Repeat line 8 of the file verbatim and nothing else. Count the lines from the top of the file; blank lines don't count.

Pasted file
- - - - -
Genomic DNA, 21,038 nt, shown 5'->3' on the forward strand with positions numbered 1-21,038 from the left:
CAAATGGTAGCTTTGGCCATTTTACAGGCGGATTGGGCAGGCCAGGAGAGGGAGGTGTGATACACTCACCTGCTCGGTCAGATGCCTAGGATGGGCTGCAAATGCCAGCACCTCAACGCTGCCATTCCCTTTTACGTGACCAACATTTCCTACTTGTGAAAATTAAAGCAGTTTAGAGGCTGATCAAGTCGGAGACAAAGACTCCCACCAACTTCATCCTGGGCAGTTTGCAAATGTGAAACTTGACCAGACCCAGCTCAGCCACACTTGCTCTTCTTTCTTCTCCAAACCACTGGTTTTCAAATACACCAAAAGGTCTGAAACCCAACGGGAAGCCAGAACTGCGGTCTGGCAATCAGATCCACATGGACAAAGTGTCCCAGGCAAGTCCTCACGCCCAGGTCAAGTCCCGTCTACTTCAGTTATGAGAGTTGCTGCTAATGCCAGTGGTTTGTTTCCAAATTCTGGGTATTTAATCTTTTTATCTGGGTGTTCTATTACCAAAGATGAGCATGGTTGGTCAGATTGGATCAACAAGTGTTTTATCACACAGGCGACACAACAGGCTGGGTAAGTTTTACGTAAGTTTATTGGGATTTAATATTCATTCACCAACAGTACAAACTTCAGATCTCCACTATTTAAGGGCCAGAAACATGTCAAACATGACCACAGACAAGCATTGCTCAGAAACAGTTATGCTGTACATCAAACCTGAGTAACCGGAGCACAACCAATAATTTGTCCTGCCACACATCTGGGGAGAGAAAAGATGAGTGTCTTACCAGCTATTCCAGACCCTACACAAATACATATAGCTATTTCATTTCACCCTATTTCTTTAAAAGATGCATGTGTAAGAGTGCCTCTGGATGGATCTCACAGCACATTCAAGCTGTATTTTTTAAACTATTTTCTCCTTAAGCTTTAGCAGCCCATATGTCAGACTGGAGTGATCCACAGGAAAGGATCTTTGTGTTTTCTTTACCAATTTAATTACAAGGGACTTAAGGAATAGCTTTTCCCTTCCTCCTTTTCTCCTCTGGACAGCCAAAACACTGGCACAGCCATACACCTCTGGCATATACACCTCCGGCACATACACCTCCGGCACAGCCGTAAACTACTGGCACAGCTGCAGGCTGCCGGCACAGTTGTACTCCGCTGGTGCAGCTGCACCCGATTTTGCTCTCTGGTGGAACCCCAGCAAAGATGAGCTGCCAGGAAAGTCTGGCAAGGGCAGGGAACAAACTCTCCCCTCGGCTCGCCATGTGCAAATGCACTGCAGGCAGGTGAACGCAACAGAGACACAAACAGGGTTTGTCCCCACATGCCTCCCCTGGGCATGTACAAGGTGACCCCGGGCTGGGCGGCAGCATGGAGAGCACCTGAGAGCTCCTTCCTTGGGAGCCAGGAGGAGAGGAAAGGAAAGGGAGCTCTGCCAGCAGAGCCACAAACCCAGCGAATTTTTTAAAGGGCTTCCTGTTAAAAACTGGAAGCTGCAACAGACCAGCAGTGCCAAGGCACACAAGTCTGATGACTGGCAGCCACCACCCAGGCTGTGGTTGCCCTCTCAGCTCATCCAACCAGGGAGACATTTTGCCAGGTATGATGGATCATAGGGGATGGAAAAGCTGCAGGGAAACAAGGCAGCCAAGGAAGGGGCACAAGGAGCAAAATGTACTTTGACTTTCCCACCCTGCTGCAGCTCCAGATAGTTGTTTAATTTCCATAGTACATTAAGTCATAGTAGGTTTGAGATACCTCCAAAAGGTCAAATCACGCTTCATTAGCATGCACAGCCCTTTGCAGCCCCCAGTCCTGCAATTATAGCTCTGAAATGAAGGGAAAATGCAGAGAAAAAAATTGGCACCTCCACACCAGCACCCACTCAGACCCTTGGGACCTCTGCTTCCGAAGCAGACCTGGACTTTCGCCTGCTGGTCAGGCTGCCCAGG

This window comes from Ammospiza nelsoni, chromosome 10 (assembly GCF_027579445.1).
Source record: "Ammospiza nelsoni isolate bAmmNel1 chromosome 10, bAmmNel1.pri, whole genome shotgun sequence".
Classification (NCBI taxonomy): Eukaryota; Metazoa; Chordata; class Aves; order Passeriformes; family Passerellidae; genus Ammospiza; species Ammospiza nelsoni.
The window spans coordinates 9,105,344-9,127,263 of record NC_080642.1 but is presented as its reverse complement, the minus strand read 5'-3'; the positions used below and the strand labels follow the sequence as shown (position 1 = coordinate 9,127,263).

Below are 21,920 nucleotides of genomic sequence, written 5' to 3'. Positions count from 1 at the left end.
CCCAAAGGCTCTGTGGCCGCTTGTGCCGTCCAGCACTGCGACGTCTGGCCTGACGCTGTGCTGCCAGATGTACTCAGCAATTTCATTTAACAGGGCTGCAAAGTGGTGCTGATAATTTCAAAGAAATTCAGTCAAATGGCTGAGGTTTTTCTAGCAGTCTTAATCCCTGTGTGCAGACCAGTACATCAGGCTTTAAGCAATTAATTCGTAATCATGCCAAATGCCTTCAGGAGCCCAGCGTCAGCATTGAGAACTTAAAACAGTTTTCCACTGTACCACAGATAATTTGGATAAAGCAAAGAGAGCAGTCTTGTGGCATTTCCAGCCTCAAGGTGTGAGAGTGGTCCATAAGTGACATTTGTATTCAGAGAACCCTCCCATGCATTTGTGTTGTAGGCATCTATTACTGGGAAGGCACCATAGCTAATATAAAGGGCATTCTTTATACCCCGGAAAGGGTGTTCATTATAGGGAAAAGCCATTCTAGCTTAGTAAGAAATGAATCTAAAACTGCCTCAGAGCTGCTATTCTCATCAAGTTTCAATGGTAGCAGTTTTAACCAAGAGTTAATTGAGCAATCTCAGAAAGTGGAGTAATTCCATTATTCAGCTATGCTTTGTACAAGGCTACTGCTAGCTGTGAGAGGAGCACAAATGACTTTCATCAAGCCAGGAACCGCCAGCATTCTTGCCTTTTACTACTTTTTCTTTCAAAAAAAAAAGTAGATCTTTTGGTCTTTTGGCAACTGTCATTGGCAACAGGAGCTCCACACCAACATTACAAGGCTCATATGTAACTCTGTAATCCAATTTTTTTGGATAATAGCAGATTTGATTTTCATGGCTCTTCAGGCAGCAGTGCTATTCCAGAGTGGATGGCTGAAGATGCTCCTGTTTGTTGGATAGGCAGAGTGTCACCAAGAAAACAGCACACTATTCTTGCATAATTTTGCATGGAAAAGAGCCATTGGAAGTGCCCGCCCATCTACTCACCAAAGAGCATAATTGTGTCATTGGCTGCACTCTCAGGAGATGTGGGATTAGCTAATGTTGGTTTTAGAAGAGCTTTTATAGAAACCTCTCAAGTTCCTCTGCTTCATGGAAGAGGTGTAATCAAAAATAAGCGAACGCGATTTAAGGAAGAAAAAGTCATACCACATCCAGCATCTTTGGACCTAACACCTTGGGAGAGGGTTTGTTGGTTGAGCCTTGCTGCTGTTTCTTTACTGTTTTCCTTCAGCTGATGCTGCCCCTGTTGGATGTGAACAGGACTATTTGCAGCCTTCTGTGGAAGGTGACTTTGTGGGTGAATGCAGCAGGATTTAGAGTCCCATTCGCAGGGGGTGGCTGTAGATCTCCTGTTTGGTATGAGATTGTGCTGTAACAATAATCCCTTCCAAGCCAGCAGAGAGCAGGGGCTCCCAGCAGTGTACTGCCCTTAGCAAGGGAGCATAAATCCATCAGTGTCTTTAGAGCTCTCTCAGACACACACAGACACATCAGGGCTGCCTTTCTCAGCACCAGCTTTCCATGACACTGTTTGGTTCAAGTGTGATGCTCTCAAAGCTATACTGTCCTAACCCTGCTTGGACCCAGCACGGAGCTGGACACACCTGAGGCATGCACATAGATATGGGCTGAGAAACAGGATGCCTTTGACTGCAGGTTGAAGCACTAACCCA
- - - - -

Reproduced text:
CCCAAAGGCTCTGTGGCCGCTTGTGCCGTCCAGCACTGCGACGTCTGGCCTGACGCTGTGCTGCCAGATGTACTCAGCAATTTCATTTAACAGGGCTGCAAAGTGGTGCTGATAATTTCAAAGAAATTCAGTCAAATGGCTGAGGTTTTTCTAGCAGTCTTAATCCCTGTGTGCAGACCAGTACATCAGGCTTTAAGCAATTAATTCGTAATCATGCCAAATGCCTTCAGGAGCCCAGCGTCAGCATTGAGAACTTAAAACAGTTTTCCACTGTACCACAGATAATTTGGATAAAGCAAAGAGAGCAGTCTTGTGGCATTTCCAGCCTCAAGGTGTGAGAGTGGTCCATAAGTGACATTTGTATTCAGAGAACCCTCCCATGCATTTGTGTTGTAGGCATCTATTACTGGGAAGGCACCATAGCTAATATAAAGGGCATTCTTTATACCCCGGAAAGGGTGTTCATTATAGGGAAAAGCCATTCTAGCTTAGTAAGAAATGAATCTAAAACTGCCTCAGAGCTGCTATTCTCATCAAGTTTCAATGGTAGCAGTTTTAACCAAGAGTTAATTGAGCAATCTCAGAAAGTGGAGTAATTCCATTATTCAGCTATGCTTTGTACAAGGCTACTGCTAGCTGTGAGAGGAGCACAAATGACTTTCATCAAGCCAGGAACCGCCAGCATTCTTGCCTTTTACTACTTTTTCTTTCAAAAAAAAAAGTAGATCTTTTGGTCTTTTGGCAACTGTCATTGGCAACAGGAGCTCCACACCAACATTACAAGGCTCATATGTAACTCTGTAATCCAATTTTTTTGGATAATAGCAGATTTGATTTTCATGGCTCTTCAGGCAGCAGTGCTATTCCAGAGTGGATGGCTGAAGATGCTCCTGTTTGTTGGATAGGCAGAGTGTCACCAAGAAAACAGCACACTATTCTTGCATAATTTTGCATGGAAAAGAGCCATTGGAAGTGCCCGCCCATCTACTCACCAAAGAGCATAATTGTGTCATTGGCTGCACTCTCAGGAGATGTGGGATTAGCTAATGTTGGTTTTAGAAGAGCTTTTATAGAAACCTCTCAAGTTCCTCTGCTTCATGGAAGAGGTGTAATCAAAAATAAGCGAACGCGATTTAAGGAAGAAAAAGTCATACCACATCCAGCATCTTTGGACCTAACACCTTGGGAGAGGGTTTGTTGGTTGAGCCTTGCTGCTGTTTCTTTACTGTTTTCCTTCAGCTGATGCTGCCCCTGTTGGATGTGAACAGGACTATTTGCAGCCTTCTGTGGAAGGTGACTTTGTGGGTGAATGCAGCAGGATTTAGAGTCCCATTCGCAGGGGGTGGCTGTAGATCTCCTGTTTGGTATGAGATTGTGCTGTAACAATAATCCCTTCCAAGCCAGCAGAGAGCAGGGGCTCCCAGCAGTGTACTGCCCTTAGCAAGGGAGCATAAATCCATCAGTGTCTTTAGAGCTCTCTCAGACACACACAGACACATCAGGGCTGCCTTTCTCAGCACCAGCTTTCCATGACACTGTTTGGTTCAAGTGTGATGCTCTCAAAGCTATACTGTCCTAACCCTGCTTGGACCCAGCACGGAGCTGGACACACCTGAGGCATGCACATAGATATGGGCTGAGAAACAGGATGCCTTTGACTGCAGGTTGAAGCACTAACCCA